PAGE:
Our Approach to Teaching
Each school at The Inspiration Trust has its own bespoke approach to teaching and learning, however we are informed by shared principles and research which are detailed below
- Enthuse your subject with joy.
What we teach is worthwhile in its own right: if it were not, we would not be teaching it. We are clear about why our subjects’ matter. We use every appropriate moment to advocate subjects to our students.
- We flourish as individuals in a respectful environment.
Polite, respectful behaviour is expected of all students and adults at all times. We attend to the routines and structures of our school. We hold children to account tirelessly and consistently using whole-school sanctions.
- The curriculum is the progression model.
If children are learning what we want them to learn, then they are by definition making progress. Teachers hold themselves to account against this idea.
- Memory is the residue of past thought.
We learn what we spend time thinking about. If an activity diverts children’s attention away from what is being learnt, then its not fit for purpose.
- Something has been learnt when long-term memory changes.
We attend to the memories of our students. We cultivate their schemata. We consider what we know about how students learn and how this shapes the kinds of actions we need to take. Retrieval practice, spaced practice, interleaving, dual coding and elaboration should be developed in a way that is meaningful to subjects.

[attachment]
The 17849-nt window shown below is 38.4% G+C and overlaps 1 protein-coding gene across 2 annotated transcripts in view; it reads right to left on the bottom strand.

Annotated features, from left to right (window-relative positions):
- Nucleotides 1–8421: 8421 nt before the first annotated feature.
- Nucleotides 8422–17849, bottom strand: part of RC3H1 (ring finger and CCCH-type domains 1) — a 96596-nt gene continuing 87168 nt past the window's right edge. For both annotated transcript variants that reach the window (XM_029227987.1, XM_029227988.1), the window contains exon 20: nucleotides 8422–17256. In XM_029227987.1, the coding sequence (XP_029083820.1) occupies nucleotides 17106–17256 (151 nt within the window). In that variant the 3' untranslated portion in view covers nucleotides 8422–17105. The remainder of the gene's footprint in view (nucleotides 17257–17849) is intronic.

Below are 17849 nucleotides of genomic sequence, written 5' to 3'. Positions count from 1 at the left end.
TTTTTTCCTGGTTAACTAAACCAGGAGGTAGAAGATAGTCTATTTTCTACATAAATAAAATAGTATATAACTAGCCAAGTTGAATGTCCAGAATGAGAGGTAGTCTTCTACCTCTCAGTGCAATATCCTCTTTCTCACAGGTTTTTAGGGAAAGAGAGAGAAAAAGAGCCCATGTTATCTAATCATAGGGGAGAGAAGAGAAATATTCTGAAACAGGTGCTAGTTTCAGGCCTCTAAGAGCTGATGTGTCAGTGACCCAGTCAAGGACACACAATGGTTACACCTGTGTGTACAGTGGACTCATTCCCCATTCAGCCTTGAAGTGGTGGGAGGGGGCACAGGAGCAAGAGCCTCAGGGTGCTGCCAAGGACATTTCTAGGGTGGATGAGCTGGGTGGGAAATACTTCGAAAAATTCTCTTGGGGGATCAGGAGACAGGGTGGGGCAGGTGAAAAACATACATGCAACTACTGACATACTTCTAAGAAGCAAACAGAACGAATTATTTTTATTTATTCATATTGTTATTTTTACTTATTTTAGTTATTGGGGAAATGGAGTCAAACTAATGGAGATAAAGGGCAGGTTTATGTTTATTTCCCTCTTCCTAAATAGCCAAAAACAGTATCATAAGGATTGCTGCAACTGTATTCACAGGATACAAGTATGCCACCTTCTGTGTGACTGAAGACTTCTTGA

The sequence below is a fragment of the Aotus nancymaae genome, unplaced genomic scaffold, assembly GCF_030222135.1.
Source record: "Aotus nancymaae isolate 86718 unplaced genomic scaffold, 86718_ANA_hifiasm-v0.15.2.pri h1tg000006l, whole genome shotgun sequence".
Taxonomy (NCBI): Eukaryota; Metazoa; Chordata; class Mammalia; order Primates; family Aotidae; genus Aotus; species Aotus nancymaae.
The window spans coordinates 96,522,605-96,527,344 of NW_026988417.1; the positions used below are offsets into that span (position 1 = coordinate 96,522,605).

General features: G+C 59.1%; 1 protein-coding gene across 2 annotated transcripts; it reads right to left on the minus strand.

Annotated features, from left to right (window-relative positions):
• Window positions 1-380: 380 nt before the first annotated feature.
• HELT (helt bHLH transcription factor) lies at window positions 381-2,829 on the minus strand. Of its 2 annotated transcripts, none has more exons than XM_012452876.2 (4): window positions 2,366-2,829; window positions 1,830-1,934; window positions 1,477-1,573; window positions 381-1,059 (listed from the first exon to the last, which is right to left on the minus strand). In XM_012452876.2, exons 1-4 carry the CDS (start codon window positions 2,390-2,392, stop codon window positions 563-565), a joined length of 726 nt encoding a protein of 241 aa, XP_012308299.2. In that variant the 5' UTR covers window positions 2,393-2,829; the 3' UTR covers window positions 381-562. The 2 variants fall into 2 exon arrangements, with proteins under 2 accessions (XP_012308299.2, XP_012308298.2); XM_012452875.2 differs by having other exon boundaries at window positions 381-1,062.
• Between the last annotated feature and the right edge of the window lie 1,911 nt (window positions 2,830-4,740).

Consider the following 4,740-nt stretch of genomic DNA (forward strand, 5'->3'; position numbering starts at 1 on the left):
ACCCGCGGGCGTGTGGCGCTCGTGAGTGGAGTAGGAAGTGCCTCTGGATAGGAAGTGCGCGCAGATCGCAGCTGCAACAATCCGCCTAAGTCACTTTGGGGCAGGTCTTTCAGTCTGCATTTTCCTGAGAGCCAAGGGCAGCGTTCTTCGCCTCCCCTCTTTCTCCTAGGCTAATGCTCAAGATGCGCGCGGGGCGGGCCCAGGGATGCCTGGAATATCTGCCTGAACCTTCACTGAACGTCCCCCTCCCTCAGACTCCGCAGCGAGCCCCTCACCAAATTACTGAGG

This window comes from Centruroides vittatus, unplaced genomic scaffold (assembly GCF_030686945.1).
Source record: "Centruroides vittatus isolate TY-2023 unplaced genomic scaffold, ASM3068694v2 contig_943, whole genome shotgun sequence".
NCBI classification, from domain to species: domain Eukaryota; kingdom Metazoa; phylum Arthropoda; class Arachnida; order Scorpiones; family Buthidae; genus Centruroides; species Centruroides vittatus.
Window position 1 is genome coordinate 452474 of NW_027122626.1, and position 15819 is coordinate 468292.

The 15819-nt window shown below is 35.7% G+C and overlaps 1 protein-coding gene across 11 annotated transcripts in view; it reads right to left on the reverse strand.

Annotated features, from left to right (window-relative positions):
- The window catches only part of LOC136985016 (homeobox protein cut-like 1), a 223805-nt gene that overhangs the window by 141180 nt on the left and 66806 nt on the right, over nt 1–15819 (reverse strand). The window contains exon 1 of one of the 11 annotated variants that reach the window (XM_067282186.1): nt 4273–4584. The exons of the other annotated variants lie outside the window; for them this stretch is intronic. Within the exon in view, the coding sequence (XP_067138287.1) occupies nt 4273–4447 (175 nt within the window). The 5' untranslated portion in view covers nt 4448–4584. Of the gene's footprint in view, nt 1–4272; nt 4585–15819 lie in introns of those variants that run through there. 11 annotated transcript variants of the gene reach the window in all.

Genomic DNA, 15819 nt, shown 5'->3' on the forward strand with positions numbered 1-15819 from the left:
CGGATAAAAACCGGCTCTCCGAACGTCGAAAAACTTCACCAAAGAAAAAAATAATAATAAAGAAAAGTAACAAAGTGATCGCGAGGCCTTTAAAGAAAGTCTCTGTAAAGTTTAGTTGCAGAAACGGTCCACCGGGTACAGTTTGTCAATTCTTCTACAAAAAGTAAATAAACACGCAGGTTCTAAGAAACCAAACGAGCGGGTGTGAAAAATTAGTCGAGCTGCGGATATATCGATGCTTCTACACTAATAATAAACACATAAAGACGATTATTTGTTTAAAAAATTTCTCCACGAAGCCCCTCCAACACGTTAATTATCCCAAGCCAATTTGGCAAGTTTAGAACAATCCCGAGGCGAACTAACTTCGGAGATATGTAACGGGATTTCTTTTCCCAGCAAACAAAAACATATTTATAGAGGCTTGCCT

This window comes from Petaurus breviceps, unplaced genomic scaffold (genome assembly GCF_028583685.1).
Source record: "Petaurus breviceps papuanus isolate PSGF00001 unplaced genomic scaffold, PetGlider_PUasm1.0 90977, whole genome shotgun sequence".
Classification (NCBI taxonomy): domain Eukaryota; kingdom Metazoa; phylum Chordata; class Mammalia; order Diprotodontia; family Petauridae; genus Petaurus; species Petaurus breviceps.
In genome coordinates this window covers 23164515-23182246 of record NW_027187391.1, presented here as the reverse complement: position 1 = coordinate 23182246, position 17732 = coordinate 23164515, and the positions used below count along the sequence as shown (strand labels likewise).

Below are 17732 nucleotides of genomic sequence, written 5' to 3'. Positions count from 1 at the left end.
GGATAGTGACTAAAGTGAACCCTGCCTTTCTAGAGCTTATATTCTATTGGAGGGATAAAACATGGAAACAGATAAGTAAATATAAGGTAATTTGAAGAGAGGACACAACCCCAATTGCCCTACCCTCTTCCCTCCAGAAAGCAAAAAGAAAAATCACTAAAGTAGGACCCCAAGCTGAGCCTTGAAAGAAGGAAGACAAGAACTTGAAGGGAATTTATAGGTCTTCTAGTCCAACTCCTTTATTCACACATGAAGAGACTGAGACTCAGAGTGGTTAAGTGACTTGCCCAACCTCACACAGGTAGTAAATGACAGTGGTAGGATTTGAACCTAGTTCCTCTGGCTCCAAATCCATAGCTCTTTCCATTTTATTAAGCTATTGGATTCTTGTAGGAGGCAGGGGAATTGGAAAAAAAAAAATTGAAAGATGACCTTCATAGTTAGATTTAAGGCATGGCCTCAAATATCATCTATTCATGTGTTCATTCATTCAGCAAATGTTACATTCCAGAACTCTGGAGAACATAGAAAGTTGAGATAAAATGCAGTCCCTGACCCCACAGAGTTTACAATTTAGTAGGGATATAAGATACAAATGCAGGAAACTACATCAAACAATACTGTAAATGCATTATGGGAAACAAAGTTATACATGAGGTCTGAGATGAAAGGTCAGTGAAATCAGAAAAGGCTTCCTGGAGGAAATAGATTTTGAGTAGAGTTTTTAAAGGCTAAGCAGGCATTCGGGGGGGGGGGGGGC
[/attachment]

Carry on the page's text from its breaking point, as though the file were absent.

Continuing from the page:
- Time is your most precious resource.
We consider the opportunity cost of our teaching methods. Is the time investment worth the outcome? Could the time be used more efficiently? Efficiency is not the same as speed.
- We don’t get better at a final performance by practising the final performance.
We attend to the causes of later success by identifying the pre-conditions and prior steps that need to be in place. If we teach these well, and do not spend too much time practising the final performance.
- Work out how well children understand what you have taught them, and then act accordingly.
We use formative assessments diagnostically. If we find that a small number of children have not understood what we wanted them to learn, then we do something about this. If we find that a large proportion of the class has missed the point, then we do something about this.
- Break any of these principles, sooner than do anything barbarous.
A teacher’s subject comes first and they should do what is right for their subject. They are the professional with high ethical standards. They must exercise their judgement.
Key areas of Wayland’s Teaching and Learning Approach are:
- Principles of instruction
- Retrieval Practice
- Independent Practice